Portfolios of the Poor
The main take-away from Portfolios of the Poor is that low-income households use tons of financial instruments every day. Contrary to popular belief, ‘the poor’ almost never spend everything they make as soon as they get it. Take Hamid and Khadeja in Bangladesh, who earn roughly $2.33 a day for them and their child – the banner case study for Portfolios of the Poor. Hamid’s income arrived in unpredictable amounts depending on whether or not he got to work that day. In a typical month, he raked in $70 as a rickshaw driver. To use this $0.78 per person per day, the couple had a diverse portfolio made up of seven different financial instruments.
We’re talking $2 cash on hand for minor purchases, $8 extra with Hamid’s employer, $30 stowed in their parents house, $40 with another relative, and $76 in a life insurance savings policy. On top of that, they had $153 in debt to a MFI and $24 owed to family and neighbors. The researchers spent months visiting and tracking the family’s cash flow. When interviewed about these various means of money management, they stated the obvious: when you make so little money, you can’t have all your eggs in one basket. If they kept all of their money in the house, for example, a robbery could wipe them out. If Hamid was sick and couldn’t work, the family might go weeks without food, hence the smartest choice was eat today and pay tomorrow i.e. borrowing. By diversifying their financial lives, they could effectively survive on $2 a day, using a little here and a little there.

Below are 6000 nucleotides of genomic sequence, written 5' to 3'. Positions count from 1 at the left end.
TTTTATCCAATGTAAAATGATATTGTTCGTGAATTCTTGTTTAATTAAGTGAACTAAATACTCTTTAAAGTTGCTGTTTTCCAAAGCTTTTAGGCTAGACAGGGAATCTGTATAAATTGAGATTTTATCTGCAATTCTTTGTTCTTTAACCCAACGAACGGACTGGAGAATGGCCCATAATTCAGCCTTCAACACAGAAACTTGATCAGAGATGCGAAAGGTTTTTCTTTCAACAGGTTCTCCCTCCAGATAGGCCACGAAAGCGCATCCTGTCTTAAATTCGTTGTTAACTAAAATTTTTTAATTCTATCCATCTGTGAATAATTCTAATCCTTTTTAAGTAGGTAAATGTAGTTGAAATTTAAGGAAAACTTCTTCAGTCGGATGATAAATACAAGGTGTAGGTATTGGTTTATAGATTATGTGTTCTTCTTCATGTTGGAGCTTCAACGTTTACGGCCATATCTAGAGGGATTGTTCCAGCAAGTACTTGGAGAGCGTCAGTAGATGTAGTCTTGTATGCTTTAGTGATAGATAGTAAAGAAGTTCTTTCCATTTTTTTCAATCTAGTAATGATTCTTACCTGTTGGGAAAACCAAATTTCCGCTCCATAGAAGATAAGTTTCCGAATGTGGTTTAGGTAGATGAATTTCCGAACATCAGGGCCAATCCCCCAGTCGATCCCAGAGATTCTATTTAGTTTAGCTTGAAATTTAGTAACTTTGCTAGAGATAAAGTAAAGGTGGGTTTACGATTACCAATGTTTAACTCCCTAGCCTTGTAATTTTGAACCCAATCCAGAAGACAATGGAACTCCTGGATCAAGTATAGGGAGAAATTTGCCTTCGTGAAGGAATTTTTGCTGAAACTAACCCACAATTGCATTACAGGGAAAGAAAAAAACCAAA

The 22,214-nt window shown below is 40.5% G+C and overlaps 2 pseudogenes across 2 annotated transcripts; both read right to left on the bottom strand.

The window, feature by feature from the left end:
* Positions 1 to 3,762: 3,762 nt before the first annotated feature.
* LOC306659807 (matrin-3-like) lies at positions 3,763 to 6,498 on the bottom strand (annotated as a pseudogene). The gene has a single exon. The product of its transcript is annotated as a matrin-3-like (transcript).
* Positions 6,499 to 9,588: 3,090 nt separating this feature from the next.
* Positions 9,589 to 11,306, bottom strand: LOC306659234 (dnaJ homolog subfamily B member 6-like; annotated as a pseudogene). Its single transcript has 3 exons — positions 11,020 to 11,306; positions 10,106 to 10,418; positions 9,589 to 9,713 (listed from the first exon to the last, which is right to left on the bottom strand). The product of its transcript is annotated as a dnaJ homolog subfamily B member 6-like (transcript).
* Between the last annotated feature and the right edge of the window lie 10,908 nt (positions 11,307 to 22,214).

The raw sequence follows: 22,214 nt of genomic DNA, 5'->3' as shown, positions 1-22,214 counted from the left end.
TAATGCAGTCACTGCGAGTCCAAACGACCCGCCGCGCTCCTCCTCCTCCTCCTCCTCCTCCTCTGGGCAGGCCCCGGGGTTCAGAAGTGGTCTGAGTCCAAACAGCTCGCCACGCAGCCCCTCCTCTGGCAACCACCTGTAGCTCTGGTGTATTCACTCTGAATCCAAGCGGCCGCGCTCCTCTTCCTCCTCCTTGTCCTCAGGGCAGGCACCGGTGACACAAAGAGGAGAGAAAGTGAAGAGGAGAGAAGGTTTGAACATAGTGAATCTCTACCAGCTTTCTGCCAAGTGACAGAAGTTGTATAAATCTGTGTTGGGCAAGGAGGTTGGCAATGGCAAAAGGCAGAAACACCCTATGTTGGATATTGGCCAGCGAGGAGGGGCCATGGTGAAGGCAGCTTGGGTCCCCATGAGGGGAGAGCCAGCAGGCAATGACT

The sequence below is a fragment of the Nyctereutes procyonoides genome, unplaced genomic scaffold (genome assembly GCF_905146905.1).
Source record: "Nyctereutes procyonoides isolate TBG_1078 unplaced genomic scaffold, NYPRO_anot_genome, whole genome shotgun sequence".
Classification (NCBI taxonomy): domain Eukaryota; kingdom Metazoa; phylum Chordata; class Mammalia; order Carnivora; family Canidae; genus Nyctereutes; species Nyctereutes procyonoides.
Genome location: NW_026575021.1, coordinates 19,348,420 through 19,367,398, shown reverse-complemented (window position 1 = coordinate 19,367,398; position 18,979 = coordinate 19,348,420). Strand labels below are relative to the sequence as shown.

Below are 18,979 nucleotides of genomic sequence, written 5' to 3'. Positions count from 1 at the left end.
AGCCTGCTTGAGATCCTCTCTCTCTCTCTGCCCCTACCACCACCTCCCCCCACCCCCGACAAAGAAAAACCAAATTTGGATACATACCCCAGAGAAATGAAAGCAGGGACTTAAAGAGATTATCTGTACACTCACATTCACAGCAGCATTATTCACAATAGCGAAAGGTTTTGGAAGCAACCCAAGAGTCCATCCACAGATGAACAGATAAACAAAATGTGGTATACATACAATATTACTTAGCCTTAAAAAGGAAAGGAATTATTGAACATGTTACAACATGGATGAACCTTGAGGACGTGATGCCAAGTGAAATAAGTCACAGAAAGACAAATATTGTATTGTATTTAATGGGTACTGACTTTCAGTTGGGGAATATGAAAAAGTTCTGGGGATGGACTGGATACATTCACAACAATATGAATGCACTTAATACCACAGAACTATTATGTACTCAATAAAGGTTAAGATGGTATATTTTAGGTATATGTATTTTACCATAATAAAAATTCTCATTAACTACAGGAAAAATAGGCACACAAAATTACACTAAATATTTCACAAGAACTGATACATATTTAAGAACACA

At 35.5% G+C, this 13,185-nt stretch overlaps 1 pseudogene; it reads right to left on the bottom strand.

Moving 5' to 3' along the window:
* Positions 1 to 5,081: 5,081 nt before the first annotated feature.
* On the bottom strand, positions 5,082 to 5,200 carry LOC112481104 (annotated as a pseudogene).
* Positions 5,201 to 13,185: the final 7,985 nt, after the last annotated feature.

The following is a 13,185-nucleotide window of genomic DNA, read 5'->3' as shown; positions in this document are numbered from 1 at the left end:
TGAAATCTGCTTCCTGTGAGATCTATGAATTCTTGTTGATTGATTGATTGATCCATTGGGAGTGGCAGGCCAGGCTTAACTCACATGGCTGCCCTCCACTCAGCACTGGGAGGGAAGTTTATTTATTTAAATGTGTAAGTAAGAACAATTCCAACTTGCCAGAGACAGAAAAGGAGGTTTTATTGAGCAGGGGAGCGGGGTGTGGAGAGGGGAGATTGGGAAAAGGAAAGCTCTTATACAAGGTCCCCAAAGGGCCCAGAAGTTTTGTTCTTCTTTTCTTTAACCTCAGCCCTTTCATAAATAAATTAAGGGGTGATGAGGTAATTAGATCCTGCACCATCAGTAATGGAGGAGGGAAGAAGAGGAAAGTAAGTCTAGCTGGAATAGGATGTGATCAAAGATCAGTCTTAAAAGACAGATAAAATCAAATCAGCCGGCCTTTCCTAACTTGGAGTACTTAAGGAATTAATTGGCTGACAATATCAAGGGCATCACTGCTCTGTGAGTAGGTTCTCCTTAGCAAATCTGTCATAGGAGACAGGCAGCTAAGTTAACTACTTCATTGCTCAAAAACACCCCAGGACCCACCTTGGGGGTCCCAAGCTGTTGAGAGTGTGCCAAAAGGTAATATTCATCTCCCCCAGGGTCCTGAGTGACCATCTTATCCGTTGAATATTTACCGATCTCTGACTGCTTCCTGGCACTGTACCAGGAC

We can’t accuse ‘the poor’ of not knowing what they’re doing when handling money. So, how do we design grassroots economic development projects using this knowledge? Poor Economics takes a stab at answering this question. The book explores two answers to the problem: on one hand, if people know how to use what they have, maybe they just need more money to work with. On the other hand, maybe we shouldn’t intervene in the community at all, because our ham-handed methods almost always upset this fragile balancing act, causing harm and uncertainty to the household. The debate rages even after the last page of the book, but the take-away for our purposes is this: we need to consider why low-income households use their money. Consider another example, this time from Indonesia.